In 2010, Mari Jørgensen wrote a great blog post about the modified CSS approach. What I like about this method is that is is NOT iPhone-specific (but rather iPhone-FRIENDLY), and works by detecting the screen size of the browser and substituting the stylesheet accordingly. Getting started with this method is really easy, it just requires adding a few lines in your masterpage and creating a copy of your stylesheet to be modified. Mari also created a downloadable module which is designed to work with the CMS 6 Alloy demo templates.
Apps and gadgets
Another approach is to leave the website as is, and create separate apps specifically designed to run on mobile devices. This approach is widely used with social websites like Facebook and Twitter, and also a few webshops like Amazon and eBay. These sites would be near unusable using the regular mobile device browser, so a tailor-made app ensures the user experience is as fast and smooth as possible.
An obvious downside to this is that you will require specialized knowledge of how to develop apps for any particular mobile device, and you would be spending a lot of resources creating an app that is only available to a limited section of the mobile device market. Creating an app also adds maintenance costs, since the app would have to be updated/rewritten when the website changes. Not to mention that your website would need to have its own API.
So far, I've mostly been talking about the way end users experience the website. But what about the people who update and maintain the website?
The recently released MobileCenter for EPiServer takes advantage of the gadgets functionality in CMS6, allowing site editors and admins to run the gadgets on the mobile device (currently MobileCenter is only available for iPhone/iPad, but an Android version is apparently planned). This is a really cool use of the gadgets, and since the gadgets are hosted on the website, there is no need to update/rewrite the phone app when a new gadget is added. Just activate the gadget on your website, and it will appear in the MobileCenter.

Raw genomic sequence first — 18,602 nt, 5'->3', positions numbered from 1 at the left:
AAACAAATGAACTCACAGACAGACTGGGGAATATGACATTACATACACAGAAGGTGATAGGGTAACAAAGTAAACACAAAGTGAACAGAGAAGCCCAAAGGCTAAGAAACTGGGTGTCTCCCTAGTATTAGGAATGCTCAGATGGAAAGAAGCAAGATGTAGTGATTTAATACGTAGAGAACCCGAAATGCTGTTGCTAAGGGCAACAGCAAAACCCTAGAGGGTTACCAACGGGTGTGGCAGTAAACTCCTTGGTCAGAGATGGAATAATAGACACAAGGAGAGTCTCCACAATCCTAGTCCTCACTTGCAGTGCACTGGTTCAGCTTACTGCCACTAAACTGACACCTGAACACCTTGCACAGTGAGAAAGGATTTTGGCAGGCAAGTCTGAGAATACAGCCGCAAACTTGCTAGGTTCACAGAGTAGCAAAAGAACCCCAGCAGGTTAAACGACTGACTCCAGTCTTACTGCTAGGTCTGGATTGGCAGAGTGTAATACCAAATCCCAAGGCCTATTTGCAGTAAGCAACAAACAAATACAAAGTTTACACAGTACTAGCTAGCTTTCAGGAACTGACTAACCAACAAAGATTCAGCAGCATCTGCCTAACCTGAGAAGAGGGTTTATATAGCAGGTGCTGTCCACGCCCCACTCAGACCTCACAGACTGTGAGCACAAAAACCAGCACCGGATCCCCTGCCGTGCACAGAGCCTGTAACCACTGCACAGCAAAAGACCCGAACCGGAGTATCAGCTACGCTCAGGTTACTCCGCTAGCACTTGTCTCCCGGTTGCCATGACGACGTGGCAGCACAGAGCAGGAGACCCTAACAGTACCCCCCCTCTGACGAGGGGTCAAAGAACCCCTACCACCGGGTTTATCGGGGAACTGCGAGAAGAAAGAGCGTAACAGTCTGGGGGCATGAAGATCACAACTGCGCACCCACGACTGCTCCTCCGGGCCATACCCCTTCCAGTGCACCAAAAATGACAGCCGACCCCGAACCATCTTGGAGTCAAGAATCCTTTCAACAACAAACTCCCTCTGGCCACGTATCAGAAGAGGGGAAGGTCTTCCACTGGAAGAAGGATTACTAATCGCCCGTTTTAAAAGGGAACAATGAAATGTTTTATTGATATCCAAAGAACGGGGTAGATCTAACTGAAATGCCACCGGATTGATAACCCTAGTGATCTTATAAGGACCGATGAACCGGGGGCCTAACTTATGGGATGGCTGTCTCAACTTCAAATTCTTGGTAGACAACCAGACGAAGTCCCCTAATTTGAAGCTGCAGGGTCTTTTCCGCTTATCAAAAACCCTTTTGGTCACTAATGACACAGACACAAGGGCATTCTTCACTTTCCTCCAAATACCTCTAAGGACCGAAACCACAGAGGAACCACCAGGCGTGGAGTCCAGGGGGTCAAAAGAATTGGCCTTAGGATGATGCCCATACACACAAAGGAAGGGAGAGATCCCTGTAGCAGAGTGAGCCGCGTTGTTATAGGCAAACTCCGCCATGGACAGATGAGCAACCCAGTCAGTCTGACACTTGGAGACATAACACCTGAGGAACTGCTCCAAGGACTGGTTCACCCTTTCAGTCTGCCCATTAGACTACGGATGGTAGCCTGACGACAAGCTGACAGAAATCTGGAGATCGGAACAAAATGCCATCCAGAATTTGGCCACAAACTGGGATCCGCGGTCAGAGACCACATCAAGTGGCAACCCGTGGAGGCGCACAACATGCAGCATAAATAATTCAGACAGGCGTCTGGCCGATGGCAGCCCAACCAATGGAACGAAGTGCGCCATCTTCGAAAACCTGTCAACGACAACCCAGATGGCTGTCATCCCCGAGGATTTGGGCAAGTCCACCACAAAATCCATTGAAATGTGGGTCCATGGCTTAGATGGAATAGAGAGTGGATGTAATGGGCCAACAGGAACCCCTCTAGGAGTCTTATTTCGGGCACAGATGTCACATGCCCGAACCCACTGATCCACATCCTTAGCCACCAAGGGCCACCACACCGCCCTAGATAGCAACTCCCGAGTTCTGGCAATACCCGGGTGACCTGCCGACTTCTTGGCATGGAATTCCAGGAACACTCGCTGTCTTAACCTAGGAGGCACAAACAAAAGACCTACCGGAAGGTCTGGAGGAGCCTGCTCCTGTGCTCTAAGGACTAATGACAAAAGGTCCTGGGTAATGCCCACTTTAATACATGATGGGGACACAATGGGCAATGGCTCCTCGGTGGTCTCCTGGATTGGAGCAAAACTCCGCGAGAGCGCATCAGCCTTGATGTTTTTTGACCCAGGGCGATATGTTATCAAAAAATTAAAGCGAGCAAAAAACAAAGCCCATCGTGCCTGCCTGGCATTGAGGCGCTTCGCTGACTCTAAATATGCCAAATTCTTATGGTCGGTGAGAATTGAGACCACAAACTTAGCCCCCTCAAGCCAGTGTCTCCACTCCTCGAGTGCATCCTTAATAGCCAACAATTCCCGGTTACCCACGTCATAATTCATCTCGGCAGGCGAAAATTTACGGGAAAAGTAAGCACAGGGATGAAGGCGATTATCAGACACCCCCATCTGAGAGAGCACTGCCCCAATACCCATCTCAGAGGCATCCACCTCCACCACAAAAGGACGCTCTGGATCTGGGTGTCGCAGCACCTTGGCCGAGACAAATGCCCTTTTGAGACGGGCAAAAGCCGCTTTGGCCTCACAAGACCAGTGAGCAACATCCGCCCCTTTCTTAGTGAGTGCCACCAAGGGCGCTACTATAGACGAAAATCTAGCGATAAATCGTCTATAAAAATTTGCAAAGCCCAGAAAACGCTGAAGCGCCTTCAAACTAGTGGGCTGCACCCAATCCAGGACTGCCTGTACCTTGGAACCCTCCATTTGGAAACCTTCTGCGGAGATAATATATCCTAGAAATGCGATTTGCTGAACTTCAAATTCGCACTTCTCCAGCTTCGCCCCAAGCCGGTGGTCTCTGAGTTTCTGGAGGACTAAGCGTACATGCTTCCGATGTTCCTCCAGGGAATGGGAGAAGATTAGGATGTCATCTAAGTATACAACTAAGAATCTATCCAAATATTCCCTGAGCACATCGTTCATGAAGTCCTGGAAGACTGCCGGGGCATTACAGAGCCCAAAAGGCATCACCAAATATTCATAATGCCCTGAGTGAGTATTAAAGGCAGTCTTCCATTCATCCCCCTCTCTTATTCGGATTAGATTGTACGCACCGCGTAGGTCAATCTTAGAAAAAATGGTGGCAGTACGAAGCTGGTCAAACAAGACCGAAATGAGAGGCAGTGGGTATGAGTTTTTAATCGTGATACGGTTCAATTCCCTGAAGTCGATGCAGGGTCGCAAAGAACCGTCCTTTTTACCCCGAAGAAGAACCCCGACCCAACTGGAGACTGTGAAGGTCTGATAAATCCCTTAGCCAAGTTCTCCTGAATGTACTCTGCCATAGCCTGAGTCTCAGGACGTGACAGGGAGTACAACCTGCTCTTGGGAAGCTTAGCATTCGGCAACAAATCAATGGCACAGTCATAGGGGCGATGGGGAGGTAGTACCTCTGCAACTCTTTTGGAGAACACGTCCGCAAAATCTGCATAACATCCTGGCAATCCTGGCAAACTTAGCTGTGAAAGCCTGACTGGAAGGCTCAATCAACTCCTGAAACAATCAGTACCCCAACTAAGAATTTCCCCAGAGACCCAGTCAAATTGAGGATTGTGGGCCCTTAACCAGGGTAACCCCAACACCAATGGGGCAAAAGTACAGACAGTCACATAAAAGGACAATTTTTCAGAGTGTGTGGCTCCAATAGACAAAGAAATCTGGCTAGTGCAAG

The main drawback is still the close integration with a proprietary device, and the limited ability for user input. (Note that the MobileCenter was developed primarily for iPhone, which you can tell by the app not being fluid enough to take full advantage of the bigger screen when running on the iPad). The MobileCenter is a really cool start, but mobile devices are still not ready for proper content editing.
The W3C have their own guidelines regarding mobile web:
UPDATE: The W3C released a new version of their Mobile Web Application Best Practies document on December 14th 2010.
Here is one of the most comprehensive guides I've found, "Global Authoring Practices for the Mobile Web" by Luca Passani:
It really goes into details about describing the challenges, best practices, and giving practical examples.
Another great post by John Arne Sæterås, "Mobile Web vs Native Apps revisited", outlines the pros and cons between - you guessed it - mobile and native apps:
Peter-Paul Koch suggests introducing the new buzzword "HTML5 apps" to make clients think differently about mobile web:
Informative and entertaining post, which makes me think of a recent viral video.. (we've all had clients like that).
So where do we go from here? What will be the next big trend in mobile adaptation?
Is it even worth the extra effort to adapt your website, or are mobile device users satisfied with browsing the regular website version?
Do you have any great examples of mobile adapted websites?